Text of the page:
As I described in a previous blog post, EDESA (Kiva’s field partner in Costa Rica) works with a network of Community Credit Enterprises (ECCs by their Spanish acronym).  To reiterate a bit, the ECCs are small, grassroots microfinance organizations formed by rural community members.  FINCA Costa Rica provides extensive training in these communities to teach members how to work together to create and run a profitable business that provides financial services among other things.  I recently visited one of the oldest and largest ECCs, La Asociación de Productores de El Sauce (The Association of Producers of El Sauce – El Sauce for short). 


This ECC is a phenomenal example of what people can do with just a little money, a little training, and a lot of motivation.  The El Sauce ECC started about 17 years ago with only 13 members and no money.  They quickly grew to 23 members and Finca provided them with their first loan: just over US$1,100 to invest in farming projects across all the members.  Over the years they have grown steadily and currently have 136 members holding 531 shares and have given a total of 2,062 microloans. 

The beauty of the El Sauce ECC, however, is not just the manner in which it has provided financial services to the community, but how it has used the foundation of the ECC to expand in many ways.  As the enterprise became profitable, the members decided to reinvest some of the profits in establishing a formal office and purchasing equipment such as computers and printers.  Now, in addition to providing loans, the El Sauce ECC office serves as an internet café, photocopy and printing center, classroom for computer courses taught by a local Peace Corps volunteer, and more.  This not only provides useful services to the community, it also generates more income for the ECC, which can be utilized to provide more loans, other services, and/or dividends paid out to the members. 

But some members didn’t stop there.  Building off the idea of pooling resources to create a business for everyone in the community to benefit from, 10 members recently formed a diary producers cooperative.  They have constructed a small cheese factory where local farmers can bring their milk to sell.  The milk is then made into cheese and sour cream, which have a much higher resale value, thus generating more income for the local farmers.  The factory also employees four people in cheese production.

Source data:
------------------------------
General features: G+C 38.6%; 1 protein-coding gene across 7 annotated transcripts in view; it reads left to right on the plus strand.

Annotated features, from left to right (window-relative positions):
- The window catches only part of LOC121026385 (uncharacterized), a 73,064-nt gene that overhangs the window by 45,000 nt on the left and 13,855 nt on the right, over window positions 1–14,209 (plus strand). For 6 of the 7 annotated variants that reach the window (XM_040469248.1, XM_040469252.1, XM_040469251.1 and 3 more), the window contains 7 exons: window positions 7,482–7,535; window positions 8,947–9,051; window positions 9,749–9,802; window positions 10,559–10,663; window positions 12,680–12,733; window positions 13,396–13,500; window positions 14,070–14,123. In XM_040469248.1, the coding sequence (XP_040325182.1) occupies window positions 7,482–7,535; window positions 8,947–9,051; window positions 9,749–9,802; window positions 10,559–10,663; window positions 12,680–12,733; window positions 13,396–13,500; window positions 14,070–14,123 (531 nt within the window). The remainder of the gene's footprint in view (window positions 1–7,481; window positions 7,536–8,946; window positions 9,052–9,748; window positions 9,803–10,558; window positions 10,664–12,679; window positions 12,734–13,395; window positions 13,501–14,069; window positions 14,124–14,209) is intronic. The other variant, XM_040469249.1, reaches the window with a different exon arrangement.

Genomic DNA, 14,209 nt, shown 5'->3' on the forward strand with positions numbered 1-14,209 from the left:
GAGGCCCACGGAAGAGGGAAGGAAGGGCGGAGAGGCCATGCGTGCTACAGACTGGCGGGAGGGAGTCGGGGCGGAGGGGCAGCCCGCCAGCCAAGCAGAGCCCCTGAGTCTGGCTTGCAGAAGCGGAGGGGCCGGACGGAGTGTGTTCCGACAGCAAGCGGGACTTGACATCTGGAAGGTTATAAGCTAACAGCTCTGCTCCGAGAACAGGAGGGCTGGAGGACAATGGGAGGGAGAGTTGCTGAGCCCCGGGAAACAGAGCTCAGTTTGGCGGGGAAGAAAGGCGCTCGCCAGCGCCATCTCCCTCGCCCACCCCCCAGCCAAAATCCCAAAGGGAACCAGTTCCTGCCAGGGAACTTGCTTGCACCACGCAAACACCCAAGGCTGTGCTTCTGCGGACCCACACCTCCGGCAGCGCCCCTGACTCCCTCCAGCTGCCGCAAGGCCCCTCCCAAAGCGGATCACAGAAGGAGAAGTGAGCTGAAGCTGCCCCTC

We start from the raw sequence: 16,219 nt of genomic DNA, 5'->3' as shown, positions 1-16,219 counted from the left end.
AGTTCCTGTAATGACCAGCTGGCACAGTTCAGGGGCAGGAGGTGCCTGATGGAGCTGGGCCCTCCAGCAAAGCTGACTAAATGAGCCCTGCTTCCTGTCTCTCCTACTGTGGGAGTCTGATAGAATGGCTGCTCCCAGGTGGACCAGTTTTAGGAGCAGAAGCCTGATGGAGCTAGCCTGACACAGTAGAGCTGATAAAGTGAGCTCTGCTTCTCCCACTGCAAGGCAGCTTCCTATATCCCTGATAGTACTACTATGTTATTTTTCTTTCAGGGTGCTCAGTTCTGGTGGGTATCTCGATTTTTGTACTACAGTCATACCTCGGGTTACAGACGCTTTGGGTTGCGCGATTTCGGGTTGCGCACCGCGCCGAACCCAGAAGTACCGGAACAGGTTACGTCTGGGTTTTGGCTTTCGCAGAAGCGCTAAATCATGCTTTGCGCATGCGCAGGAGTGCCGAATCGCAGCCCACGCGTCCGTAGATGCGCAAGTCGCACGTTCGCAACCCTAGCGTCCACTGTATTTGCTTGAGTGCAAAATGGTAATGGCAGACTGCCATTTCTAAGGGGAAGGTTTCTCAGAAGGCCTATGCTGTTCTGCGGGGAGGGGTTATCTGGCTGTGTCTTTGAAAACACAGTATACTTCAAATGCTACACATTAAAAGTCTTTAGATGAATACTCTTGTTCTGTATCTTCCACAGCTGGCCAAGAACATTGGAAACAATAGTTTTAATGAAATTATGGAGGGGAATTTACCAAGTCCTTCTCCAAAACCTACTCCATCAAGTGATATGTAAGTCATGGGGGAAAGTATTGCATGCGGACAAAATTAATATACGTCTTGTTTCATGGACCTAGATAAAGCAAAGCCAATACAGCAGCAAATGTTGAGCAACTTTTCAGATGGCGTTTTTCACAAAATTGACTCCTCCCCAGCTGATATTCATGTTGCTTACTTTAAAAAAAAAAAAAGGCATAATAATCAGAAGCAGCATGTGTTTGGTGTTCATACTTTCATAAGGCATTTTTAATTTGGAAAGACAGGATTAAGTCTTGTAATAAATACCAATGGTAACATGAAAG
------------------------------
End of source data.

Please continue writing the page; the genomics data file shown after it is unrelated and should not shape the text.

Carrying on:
FINCA’s goal is to equip rural Costa Ricans with the knowledge and skills to form a successful enterprise.  They teach the power of collaboration and of pooling resources.  The community of El Sauce has applied these invaluable lessons on so many different levels and members are regularly investing in initiatives that will continue to grow and provide benefits for years to come.  EDESA and Kiva are providing additional financial resources to these industrious entrepreneurs to help facilitate this growth.  It truly is an amazing thing to witness!

Follow these links to see the borrower profiles for a few of the Kiva borrowers from El Sauce.  Make sure to scroll down the page to read the journal updates and watch more short videos of their work. 

Hector Jimenez Gutierrez

Jose Andrei Alvarado Calderon

Danny Villalobos Rojas

Olman Quesada Varela

If you’d like to hear more about microfinance in Costa Rica, join the EDESA lending team, Pura Vida Costa Rica.    Also be sure to visit this link regularly to see any fundraising loans for Costa Rican microentrepreneurs.


Megan Tatman Montgomery is in her fourth and final placement as a Kiva Fellow.  Prior to EDESA, she served at Friendship Bridge and FAPE in Guatemala and ADEPHCA in Nicaragua.  Please feel free to contact her at with any questions, comments, or requests for future blog posts.


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Megan Tatman Montgomery